CAFNR students, community members and other MU students gear up to volunteer their time and effort in rehabilitating injured raptors. Since 1972, the Raptor Rehabilitation Project organization at MU has been keeping this project soaring.
The Raptor Rehabilitation Project is a service and education organization of the MU College of Veterinary Medicine, with about 70 active members and 140 members total. The project is based at a compound located down the hill from the College of Veterinary Medicine. Raptors include any bird of prey.
The organization has three goals: rehabilitate and release birds of prey back into the wild; educate the public about raptors and their importance in our environment; and gain more information about raptors.
“I became a part of the Raptor Rehabilitation Project when I was a freshman to gain some hands-on experience with exotic animal husbandry, training and rehabilitation,” said Susan Schmoker, a senior majoring in fisheries and wildlife, and minoring in captive wild animal management and biology. “This has already helped me get internships with the Monterey Bay Aquarium and Mystic Aquarium, where I was able to work with penguins and sea lions. Hopefully this experience along with my internships will help me secure a job in marine animal husbandry at an AZA-accredited facility.”
Nine resident birds are permanently housed by the organization. Because of various injuries, these birds can’t be released, but are able to live comfortably as permanent residents with the Raptor Rehabilitation Project. The Program rehabilitated and released an estimated 112 birds last year.
“What usually happens is, we receive a call from the public or from the Missouri Department of Conservation,” said Christa Moore, public relations officer and sophomore in fisheries and wildlife. “Volunteers go out to pick up and examine the bird to determine whether or not surgery is needed.”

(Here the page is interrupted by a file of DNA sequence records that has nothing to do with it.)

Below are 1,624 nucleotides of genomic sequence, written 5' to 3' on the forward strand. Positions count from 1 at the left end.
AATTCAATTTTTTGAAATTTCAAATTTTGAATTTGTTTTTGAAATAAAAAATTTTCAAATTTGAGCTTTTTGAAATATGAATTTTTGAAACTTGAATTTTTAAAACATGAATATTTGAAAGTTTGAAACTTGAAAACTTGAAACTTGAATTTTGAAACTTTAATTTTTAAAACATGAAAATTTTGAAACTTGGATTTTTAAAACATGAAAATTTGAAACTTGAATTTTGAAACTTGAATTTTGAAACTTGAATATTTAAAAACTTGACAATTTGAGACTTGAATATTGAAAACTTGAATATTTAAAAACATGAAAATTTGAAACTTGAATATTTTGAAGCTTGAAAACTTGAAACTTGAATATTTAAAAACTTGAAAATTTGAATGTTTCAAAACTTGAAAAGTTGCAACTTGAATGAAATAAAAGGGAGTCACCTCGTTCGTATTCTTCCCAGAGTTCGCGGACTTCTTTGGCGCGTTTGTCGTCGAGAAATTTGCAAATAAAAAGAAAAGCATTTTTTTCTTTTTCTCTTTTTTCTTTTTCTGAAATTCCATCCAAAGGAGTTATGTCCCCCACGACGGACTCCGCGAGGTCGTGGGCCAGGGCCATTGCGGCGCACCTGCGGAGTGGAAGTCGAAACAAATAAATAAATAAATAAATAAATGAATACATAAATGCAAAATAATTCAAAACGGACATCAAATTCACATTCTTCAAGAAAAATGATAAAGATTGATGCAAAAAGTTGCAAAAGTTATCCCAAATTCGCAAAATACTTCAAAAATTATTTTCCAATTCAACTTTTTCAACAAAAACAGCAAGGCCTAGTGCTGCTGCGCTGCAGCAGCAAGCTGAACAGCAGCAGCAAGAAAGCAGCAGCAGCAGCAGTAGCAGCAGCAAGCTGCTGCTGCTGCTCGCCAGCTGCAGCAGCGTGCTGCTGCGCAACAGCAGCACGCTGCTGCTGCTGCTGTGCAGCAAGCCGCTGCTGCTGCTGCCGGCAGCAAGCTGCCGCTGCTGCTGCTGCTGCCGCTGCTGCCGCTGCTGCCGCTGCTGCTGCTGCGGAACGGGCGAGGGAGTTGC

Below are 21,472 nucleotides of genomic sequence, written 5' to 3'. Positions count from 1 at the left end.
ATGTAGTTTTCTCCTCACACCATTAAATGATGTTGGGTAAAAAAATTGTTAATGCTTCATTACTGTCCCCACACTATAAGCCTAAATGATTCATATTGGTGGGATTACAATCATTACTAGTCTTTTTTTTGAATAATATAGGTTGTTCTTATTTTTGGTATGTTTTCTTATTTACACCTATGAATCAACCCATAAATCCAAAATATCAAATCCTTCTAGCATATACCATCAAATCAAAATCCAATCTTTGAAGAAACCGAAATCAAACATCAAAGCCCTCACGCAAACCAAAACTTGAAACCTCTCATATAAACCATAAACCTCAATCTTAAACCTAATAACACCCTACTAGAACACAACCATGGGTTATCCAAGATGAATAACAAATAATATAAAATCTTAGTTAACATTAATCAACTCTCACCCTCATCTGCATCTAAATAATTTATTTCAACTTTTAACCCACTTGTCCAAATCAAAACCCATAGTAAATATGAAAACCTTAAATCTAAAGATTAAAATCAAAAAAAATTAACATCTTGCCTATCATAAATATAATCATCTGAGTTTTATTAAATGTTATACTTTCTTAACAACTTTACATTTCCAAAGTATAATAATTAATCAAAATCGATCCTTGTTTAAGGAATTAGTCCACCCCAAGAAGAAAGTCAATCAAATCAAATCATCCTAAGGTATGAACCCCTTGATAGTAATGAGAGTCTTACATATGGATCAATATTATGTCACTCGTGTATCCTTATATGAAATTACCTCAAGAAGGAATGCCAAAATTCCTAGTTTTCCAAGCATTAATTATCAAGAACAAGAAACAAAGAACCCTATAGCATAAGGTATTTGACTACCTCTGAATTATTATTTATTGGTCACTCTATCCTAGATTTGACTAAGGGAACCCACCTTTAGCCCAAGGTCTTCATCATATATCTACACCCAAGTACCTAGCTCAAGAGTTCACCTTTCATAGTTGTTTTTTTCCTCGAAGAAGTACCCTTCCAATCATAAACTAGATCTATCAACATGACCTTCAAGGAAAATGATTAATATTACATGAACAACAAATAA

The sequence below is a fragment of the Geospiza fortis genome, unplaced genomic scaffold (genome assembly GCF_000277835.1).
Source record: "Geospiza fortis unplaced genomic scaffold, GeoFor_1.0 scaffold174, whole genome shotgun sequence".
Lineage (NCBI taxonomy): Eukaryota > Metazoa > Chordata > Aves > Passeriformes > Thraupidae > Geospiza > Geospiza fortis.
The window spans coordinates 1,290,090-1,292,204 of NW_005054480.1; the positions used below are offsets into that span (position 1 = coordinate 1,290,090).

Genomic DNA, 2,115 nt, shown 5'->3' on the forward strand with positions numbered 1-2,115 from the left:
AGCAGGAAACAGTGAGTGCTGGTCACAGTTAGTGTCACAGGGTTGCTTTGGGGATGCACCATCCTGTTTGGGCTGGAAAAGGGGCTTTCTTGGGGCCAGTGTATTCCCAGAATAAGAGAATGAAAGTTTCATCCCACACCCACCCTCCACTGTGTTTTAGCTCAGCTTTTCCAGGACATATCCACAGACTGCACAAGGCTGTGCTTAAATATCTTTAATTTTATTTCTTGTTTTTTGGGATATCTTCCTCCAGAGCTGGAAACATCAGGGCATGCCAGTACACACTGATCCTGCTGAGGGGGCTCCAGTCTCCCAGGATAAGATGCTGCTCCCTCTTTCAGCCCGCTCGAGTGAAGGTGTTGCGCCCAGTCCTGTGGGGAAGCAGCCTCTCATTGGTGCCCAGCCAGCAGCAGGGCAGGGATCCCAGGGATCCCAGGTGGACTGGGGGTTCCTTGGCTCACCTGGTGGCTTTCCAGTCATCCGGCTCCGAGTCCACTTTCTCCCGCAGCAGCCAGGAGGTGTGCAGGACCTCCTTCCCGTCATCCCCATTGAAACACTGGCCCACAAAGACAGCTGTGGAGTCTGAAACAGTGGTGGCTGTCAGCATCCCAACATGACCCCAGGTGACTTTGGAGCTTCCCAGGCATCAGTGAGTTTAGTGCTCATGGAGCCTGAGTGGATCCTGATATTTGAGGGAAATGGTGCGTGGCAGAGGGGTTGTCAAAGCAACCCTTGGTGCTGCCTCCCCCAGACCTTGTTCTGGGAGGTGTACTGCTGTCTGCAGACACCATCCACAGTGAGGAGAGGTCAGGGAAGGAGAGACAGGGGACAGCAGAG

After this step, the raptor will undergo therapy and medication. Therapy includes a flight cage to build up flight muscle and live prey testing to ensure the raptor can capture its own food.
Volunteers help raise public awareness by giving presentations at schools, festivals and community events throughout central Missouri. These presentations are focused on teaching people the ecological and cultural importance of birds of prey.
“Our goals for the future include fixing as many birds as possible, let more people know about the work we do and continue to educate the public about raptor safety and how to handle them,” Moore said.
“My favorite part would definitely have to be getting to know all of the birds,” Schmoker said. “Our resident education birds are previously injured wild animals, each with a unique history and a huge personality. You invest a lot of energy in their care, and it is very rewarding when they start to trust you.”
If you have found an injured raptor, call the College of Veterinary Medicine Teaching Hospital immediately at 573-882-7821, or 573-882-4589 after 5 p.m. and on weekends.